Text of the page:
When Oregon State hosted Sacramento State in the season opener, Cooks was on the field with the starting offense.
About three minutes from the boutique-filled shopping center where Cooks grabs lunch is a house with a long driveway leading to a gated home. As he drives up, it opens to reveal a perfectly groomed shrub line to one side and an immaculate lawn complete with two golden retrievers on the other.
When Cooks was a high school sophomore, he met Phil Ruhl, then a junior on the football team. The two quickly bonded over weightlifting and an appreciation for each other’s dedication. Not long into their friendship, Ruhl invited Cooks to his family’s home. “I was like, ‘Goddamn,’” Cooks says. “I was sitting there, just soaking it all in.” Ruhl’s mother is Alexis Ruhl, formerly Alexis Spanos — that Spanos. Her father, Alex, is the real estate mogul who owns the San Diego Chargers, and her husband, Barry, has had his own professional real estate success.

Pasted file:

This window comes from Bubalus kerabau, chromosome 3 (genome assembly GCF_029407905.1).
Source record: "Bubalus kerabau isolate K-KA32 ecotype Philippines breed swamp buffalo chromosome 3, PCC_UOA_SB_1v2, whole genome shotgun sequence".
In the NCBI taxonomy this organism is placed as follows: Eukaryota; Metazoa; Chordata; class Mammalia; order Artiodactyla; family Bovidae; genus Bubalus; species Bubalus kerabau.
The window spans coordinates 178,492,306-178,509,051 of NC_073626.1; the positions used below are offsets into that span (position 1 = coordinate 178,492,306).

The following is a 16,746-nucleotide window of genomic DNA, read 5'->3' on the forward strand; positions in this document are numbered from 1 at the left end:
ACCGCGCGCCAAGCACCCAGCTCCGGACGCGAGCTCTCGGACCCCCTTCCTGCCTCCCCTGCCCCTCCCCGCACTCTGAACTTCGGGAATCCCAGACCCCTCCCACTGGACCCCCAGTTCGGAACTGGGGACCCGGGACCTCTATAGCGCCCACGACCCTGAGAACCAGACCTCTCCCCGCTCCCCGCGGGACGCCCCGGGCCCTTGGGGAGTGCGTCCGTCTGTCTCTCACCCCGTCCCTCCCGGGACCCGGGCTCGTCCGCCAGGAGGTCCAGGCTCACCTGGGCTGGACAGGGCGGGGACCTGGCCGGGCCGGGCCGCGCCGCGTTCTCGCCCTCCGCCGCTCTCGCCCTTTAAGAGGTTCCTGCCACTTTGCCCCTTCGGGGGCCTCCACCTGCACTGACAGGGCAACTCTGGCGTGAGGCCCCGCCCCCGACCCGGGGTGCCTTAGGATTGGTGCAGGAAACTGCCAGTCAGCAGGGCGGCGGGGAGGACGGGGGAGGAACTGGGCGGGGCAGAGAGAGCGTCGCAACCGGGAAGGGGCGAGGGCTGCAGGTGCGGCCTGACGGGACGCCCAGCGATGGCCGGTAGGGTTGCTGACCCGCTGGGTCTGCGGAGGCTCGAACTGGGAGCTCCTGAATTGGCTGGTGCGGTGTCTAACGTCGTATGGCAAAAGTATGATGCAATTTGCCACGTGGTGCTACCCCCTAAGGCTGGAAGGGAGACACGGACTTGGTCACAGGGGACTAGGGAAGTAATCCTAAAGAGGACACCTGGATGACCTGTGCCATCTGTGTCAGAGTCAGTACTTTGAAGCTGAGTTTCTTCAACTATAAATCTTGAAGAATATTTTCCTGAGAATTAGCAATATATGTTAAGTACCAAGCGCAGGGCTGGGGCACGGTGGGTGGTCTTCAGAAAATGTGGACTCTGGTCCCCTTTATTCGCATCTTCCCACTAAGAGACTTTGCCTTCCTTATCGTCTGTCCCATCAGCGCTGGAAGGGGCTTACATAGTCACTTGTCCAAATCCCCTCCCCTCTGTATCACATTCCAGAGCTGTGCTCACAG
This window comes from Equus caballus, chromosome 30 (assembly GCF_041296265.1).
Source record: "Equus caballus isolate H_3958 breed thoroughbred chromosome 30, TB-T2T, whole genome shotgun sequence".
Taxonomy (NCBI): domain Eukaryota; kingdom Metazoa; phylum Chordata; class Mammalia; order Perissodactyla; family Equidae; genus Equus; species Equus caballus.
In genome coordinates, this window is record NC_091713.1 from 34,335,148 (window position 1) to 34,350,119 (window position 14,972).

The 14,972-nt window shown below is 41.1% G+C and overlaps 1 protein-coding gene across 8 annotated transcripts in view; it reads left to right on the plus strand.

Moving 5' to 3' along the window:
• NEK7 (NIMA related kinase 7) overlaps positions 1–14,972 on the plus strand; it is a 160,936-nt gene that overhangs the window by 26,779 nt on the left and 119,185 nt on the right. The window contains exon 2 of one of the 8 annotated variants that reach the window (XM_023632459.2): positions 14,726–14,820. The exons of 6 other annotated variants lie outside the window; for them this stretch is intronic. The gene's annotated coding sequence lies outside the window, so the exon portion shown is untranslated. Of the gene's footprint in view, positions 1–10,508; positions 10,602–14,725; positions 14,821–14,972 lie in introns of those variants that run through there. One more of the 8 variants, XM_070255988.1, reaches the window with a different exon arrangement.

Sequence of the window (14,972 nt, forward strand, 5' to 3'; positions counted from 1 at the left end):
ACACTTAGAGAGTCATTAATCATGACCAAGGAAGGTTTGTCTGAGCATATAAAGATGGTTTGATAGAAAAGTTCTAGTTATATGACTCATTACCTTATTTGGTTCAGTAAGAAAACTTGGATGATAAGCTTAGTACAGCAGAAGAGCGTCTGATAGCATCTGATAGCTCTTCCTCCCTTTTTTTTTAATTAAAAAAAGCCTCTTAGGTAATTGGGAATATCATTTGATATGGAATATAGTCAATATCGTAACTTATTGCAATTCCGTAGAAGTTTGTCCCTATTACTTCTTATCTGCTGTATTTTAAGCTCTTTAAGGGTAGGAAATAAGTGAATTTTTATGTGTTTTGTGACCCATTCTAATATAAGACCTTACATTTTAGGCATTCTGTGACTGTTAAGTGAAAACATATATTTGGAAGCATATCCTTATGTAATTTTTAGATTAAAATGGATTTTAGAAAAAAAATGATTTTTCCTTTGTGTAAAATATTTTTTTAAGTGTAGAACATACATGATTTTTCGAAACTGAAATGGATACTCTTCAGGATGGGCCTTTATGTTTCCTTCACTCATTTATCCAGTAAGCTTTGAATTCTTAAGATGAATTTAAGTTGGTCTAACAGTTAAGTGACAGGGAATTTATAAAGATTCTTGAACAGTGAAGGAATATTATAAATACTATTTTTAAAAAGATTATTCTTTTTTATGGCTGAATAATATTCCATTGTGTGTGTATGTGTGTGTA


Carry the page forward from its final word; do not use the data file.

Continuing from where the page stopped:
The Ruhls became a second family for Cooks; even when Mrs. Ruhl opposed other overnight guests, Brandin was always welcome. He spent weekends at the family’s home near Lake Tahoe. On the Ruhls’ kitchen counter, there are six senior photos — of her five children and Brandin.
Emotional support was one thing, but the education Cooks received from his time with the Ruhls was another. There was talk of politics, finance, investments. It was a world he hadn’t been exposed to before. Cooks went with Mr. Ruhl when he leased a car, just so he could learn. He asked about real estate decisions, how to surround yourself with a team whose knowledge could buttress your own.